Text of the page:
Spring Break, Snow Angels, and Cousin Fun

snow

Spring Break, Snow Angels, and Cousin Fun

Our cousins from Houston called us way back in December and asked if they could come visit on their spring break. I said, “Of course you can come. We will have lots of fun.” So plans were made and tickets purchased for various outings. I reminded them that WE were not on spring break and our kids would have to go to school some. That was not a problem as they wanted to see the beautiful West Virginia countryside.

Once again, I tried to give a verbal warning that mid-March might be a little cold to see too much of the beautiful outside. But this was in December and March was so in the future that winter would probably be over by the time they arrived. At least we all hoped so.

Little did we realize that we would all experience the coldest winter in about 373 years (my approximation). March approached and I began to watch the fifteen day forecast on my handy Accu-Weather app. It was touch and go for many days but it looked like their plane would be able to land and that the roads would be clear enough for me to drive to the airport and pick them up.

On the day before their arrival I called Houston and advised that there might be some weather delays. I mentioned that yet another snow storm was scheduled to hit our area. I said, “Wear warm clothes and pack some more warm clothes.” They assured me they had purchased all manner of outfits so they could play in the snow. The day of their departure arrived and as I scrolled through facebook I saw their airplane selfies.

I gasped! There they were. Sitting in a row smiling at the camera BUT clothed in short-sleeve cotton T-shirts. I specifically remember telling them that we were in blizzard conditions! Oh, well they would find out soon enough.

The snow and ice continued to accumulate. We were getting ready to drive to the airport when they called from Washington DC. Almost to West Virginia and ALL PLANES CANCELLED! They scrambled around and got a hotel. They decided to visit the sights in Washington DC since they were stuck there. The selfie from The Lincoln Memorial showed some good sense. They now sported hats, gloves, and scarves.

Our company finally arrived in West Virginia the next evening. Being young and vibrant, they were still excited about seeing snow for the first time. When their seven-year old wished out loud for a blizzard, my kids just groaned. We wanted some sunshine. The cousins wanted snow, snow, snow.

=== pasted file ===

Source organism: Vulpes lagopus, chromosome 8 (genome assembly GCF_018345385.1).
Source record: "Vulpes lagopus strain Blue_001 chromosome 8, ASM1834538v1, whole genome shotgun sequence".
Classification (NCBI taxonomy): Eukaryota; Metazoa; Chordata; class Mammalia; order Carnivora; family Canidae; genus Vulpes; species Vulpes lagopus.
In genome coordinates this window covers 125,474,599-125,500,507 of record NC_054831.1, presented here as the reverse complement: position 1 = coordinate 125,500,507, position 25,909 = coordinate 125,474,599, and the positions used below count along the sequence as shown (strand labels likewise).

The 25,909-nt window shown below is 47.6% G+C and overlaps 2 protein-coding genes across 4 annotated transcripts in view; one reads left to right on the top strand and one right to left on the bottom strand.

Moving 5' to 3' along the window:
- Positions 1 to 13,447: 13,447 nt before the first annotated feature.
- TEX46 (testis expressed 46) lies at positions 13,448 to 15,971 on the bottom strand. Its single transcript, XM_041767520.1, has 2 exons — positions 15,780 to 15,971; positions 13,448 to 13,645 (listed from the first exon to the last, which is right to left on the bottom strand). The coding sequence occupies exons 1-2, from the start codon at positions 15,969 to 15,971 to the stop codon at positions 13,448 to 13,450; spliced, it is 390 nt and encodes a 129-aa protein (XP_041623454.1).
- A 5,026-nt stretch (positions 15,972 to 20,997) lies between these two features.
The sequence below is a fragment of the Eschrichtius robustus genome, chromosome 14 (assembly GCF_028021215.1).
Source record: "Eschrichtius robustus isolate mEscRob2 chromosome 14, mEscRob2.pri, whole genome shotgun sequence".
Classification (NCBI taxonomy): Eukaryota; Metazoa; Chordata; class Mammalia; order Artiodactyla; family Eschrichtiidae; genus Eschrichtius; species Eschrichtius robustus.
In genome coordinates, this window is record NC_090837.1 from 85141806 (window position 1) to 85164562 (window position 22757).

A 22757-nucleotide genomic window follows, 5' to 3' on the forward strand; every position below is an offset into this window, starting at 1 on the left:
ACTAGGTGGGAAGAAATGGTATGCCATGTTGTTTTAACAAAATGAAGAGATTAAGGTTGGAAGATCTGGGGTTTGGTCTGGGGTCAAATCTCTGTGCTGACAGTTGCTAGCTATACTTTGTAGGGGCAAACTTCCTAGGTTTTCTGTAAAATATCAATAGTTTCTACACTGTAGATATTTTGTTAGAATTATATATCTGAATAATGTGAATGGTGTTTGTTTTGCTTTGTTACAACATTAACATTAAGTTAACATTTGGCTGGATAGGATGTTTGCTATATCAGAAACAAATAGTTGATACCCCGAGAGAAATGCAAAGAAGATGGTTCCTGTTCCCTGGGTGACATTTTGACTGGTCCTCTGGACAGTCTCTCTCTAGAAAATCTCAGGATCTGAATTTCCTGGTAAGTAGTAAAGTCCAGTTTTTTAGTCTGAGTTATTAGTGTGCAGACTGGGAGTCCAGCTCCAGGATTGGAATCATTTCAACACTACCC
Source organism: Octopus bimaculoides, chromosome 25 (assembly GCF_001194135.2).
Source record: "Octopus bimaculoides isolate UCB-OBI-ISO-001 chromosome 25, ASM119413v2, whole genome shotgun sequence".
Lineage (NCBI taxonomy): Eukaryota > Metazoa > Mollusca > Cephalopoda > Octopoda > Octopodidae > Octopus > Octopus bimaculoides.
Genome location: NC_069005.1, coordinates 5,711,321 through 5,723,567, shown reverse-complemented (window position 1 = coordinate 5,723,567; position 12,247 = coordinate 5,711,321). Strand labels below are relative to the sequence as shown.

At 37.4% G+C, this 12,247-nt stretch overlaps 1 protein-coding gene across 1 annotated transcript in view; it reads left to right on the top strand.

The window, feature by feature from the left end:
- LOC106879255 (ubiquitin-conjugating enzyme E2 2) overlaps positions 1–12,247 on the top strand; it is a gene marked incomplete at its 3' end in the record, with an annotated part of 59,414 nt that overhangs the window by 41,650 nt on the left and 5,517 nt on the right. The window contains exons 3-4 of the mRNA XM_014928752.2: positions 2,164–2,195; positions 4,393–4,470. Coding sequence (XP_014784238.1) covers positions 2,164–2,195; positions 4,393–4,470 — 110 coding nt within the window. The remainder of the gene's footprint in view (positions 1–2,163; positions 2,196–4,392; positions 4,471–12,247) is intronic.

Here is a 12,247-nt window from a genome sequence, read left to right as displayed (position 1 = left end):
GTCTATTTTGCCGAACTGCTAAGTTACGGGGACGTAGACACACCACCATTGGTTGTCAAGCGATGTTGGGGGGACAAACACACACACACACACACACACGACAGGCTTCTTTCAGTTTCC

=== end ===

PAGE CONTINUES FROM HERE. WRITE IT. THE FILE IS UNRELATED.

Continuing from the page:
We got our wish (YEAH!) as the next day was absolutely beautiful. Up in the 60’s and clear. The snow melted and we attended the NASCAR races in Bristol. We cheered and screamed and had a wonderful day out in the sunshine.

NO sooner did we return from the races than the weather turned nasty. Rainy / sleety nasty. It just kept getting colder. The kids would trot outside but come right back in – nearly frozen with the cold. By Monday morning the schools were on a two-hour delay. I got up and took our kids to school. Back at home all visitors were huddled around the fire.

I wanted them to have fun so I offered to take anyone and everyone with me to pick up kids that afternoon, in case they wanted to truly experience the snow and ice.

My niece (the mom) looked at me like I was crazy. “Thank you, but I am not moving away from this fire.”

I wrapped my scarf around my head, pulled on my gloves, and yanked on my hat. “Sure you don’t want to come?” I asked.

She pulled the blanket around her shoulders and snuggled a little deeper into her chair.

“Ummm…I’m good. Think I’ll just stay in.”

I looked around the room to extend the invitation to everyone else. No takers.

Hmmm…  COLD snow VS a book and a fire. No Contest.

Oh well, they can look at pictures of snow angels in a book.

We all had a wonderful time being together and creating memories with our kids, which is something you can’t buy or get from a book.

 

About Fawn Musick

Writings to make you Smile and Think. Fawn is an award winning newspaper columnist. She is an avid writer, blogger, and mom. Her advice comes from her years of mothering her eight children.
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